Was safety the first concern for Randy Bernard? Or was it money?
After taking over the Indy series in March 2010, Mr. Bernard tried to make Indy racing more exciting, like its more popular cousin, Nascar. The Indy circuit packed more cars into each contest, for instance.
Mr. Bernard also started using side-by-side restarts. The restarts, which occur after the course is slowed by a yellow flag, meant cars were closer together, raising the possibility that their exposed wheels could touch and result in crashes.
In an interview in June with the Globe and Mail newspaper, Mr. Bernard said the change to restarts would mean more “carnage and wrecks,” adding that “danger will be an important element of the sport.”
“I’m sorry if my comments are interpreted this way,” he said in an email Monday. “Danger has been an inherent part of the sport since 1909. I don’t know if what I said was taken out of context or I misspoke, but if you know me, you know where my loyalties lie, and I’m very respectful to the drivers and the sport.”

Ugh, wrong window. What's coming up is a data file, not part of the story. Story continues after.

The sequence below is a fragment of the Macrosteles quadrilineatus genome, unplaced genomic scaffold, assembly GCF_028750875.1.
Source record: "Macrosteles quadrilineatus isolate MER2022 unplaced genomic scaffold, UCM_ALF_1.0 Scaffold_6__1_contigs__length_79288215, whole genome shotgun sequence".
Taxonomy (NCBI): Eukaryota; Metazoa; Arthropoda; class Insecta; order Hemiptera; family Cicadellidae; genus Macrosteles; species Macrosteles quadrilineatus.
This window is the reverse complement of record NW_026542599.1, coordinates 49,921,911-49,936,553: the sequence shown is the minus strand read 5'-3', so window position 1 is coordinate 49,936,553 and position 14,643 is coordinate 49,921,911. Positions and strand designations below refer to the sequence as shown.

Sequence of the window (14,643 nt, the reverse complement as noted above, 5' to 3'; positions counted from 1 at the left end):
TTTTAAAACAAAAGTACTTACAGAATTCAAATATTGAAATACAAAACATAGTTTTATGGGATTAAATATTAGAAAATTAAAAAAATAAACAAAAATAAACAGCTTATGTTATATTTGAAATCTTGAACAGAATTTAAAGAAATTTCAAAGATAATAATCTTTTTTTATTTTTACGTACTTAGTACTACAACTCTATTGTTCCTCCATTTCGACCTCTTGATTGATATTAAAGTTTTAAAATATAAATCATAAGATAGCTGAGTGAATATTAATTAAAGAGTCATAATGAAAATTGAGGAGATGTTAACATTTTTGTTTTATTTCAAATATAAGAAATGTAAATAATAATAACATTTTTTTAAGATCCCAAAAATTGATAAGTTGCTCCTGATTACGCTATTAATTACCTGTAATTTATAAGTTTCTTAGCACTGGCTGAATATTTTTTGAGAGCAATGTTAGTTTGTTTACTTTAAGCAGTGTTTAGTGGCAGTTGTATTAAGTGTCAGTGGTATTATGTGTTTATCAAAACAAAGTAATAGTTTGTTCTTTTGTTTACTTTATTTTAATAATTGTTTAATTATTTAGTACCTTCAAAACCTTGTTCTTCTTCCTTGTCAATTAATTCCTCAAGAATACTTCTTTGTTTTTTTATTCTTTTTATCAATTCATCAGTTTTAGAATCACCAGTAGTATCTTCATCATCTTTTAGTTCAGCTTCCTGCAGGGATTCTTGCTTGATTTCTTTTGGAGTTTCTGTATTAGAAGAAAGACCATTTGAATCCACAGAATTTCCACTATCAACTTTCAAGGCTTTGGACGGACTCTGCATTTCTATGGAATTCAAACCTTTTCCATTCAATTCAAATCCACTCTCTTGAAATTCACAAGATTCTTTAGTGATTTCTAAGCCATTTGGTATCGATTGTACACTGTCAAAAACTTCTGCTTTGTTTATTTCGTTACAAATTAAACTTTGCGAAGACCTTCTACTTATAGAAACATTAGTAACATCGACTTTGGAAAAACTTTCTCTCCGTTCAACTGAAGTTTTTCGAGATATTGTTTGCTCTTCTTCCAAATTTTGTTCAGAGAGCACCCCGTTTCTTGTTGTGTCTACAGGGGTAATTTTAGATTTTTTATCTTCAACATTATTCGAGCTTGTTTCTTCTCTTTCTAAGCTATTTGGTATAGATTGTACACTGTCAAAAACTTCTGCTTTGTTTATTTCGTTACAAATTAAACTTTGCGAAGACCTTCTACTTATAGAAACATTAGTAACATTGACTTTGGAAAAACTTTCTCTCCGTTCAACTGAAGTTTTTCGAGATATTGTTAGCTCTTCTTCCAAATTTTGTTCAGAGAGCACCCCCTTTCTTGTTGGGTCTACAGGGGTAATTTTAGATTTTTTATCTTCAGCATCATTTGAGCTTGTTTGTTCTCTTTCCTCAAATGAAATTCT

Before coming to IndyCar, Mr. Bernard had developed a reputation as a
marketing whiz who turned the once-obscure sport of bull-riding into a nationally televised phenomenon. Purses expanded up to $2 million.
By the time he left, Mr. Bernard increased purses for the PBR world finals to $2 million from $1 million, and created bull-riding events shown on major networks including CBS and NBC.
“Now we have guys making over $100,000 a year as a bull rider, which in the
past was unheard of,” said Jack Carnefix, a spokesman for Professional Bull
Mr. Bernard was recruited with a similar mandate to the Indy circuit. To steal fans back from Nascar, he brought the Indy circuit to tracks around the country that hadn’t seen the low-slung cars for more than a decade.